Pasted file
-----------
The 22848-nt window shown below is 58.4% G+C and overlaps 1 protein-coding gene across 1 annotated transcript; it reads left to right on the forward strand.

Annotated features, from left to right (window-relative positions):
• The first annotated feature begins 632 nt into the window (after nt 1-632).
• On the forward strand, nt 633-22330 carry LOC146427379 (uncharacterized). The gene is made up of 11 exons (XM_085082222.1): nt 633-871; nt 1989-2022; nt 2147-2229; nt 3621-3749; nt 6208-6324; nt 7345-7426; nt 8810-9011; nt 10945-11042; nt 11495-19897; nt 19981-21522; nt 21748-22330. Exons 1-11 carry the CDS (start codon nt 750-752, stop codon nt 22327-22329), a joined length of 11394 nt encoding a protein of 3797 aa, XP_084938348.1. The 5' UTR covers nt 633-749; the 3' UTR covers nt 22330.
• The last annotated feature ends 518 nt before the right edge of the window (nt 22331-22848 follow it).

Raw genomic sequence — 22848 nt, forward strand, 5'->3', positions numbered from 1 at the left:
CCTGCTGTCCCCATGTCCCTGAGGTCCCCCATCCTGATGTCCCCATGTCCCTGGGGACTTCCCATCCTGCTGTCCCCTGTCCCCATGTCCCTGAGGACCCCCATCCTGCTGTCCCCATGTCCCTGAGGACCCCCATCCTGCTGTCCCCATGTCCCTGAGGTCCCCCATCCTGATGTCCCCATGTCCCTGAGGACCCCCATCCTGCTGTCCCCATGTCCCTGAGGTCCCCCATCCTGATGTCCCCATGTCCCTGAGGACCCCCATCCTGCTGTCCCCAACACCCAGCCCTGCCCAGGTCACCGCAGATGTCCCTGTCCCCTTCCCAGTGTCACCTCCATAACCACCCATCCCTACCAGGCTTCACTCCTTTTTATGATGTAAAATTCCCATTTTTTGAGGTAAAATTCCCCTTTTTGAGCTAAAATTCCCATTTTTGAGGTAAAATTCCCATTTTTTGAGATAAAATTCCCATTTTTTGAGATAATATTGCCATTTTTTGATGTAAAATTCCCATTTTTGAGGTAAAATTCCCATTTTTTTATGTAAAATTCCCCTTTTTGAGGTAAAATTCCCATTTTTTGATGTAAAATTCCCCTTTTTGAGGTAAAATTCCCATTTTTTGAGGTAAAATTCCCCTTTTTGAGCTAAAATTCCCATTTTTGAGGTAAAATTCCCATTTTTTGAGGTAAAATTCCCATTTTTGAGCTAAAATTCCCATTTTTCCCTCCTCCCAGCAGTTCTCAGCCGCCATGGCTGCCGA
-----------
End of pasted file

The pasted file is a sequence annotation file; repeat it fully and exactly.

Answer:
The 22848-nt window shown below is 58.4% G+C and overlaps 1 protein-coding gene across 1 annotated transcript; it reads left to right on the forward strand.

Annotated features, from left to right (window-relative positions):
• The first annotated feature begins 632 nt into the window (after nt 1-632).
• On the forward strand, nt 633-22330 carry LOC146427379 (uncharacterized). The gene is made up of 11 exons (XM_085082222.1): nt 633-871; nt 1989-2022; nt 2147-2229; nt 3621-3749; nt 6208-6324; nt 7345-7426; nt 8810-9011; nt 10945-11042; nt 11495-19897; nt 19981-21522; nt 21748-22330. Exons 1-11 carry the CDS (start codon nt 750-752, stop codon nt 22327-22329), a joined length of 11394 nt encoding a protein of 3797 aa, XP_084938348.1. The 5' UTR covers nt 633-749; the 3' UTR covers nt 22330.
• The last annotated feature ends 518 nt before the right edge of the window (nt 22331-22848 follow it).

Raw genomic sequence — 22848 nt, forward strand, 5'->3', positions numbered from 1 at the left:
CCTGCTGTCCCCATGTCCCTGAGGTCCCCCATCCTGATGTCCCCATGTCCCTGGGGACTTCCCATCCTGCTGTCCCCTGTCCCCATGTCCCTGAGGACCCCCATCCTGCTGTCCCCATGTCCCTGAGGACCCCCATCCTGCTGTCCCCATGTCCCTGAGGTCCCCCATCCTGATGTCCCCATGTCCCTGAGGACCCCCATCCTGCTGTCCCCATGTCCCTGAGGTCCCCCATCCTGATGTCCCCATGTCCCTGAGGACCCCCATCCTGCTGTCCCCAACACCCAGCCCTGCCCAGGTCACCGCAGATGTCCCTGTCCCCTTCCCAGTGTCACCTCCATAACCACCCATCCCTACCAGGCTTCACTCCTTTTTATGATGTAAAATTCCCATTTTTTGAGGTAAAATTCCCCTTTTTGAGCTAAAATTCCCATTTTTGAGGTAAAATTCCCATTTTTTGAGATAAAATTCCCATTTTTTGAGATAATATTGCCATTTTTTGATGTAAAATTCCCATTTTTGAGGTAAAATTCCCATTTTTTTATGTAAAATTCCCCTTTTTGAGGTAAAATTCCCATTTTTTGATGTAAAATTCCCCTTTTTGAGGTAAAATTCCCATTTTTTGAGGTAAAATTCCCCTTTTTGAGCTAAAATTCCCATTTTTGAGGTAAAATTCCCATTTTTTGAGGTAAAATTCCCATTTTTGAGCTAAAATTCCCATTTTTCCCTCCTCCCAGCAGTTCTCAGCCGCCATGGCTGCCGA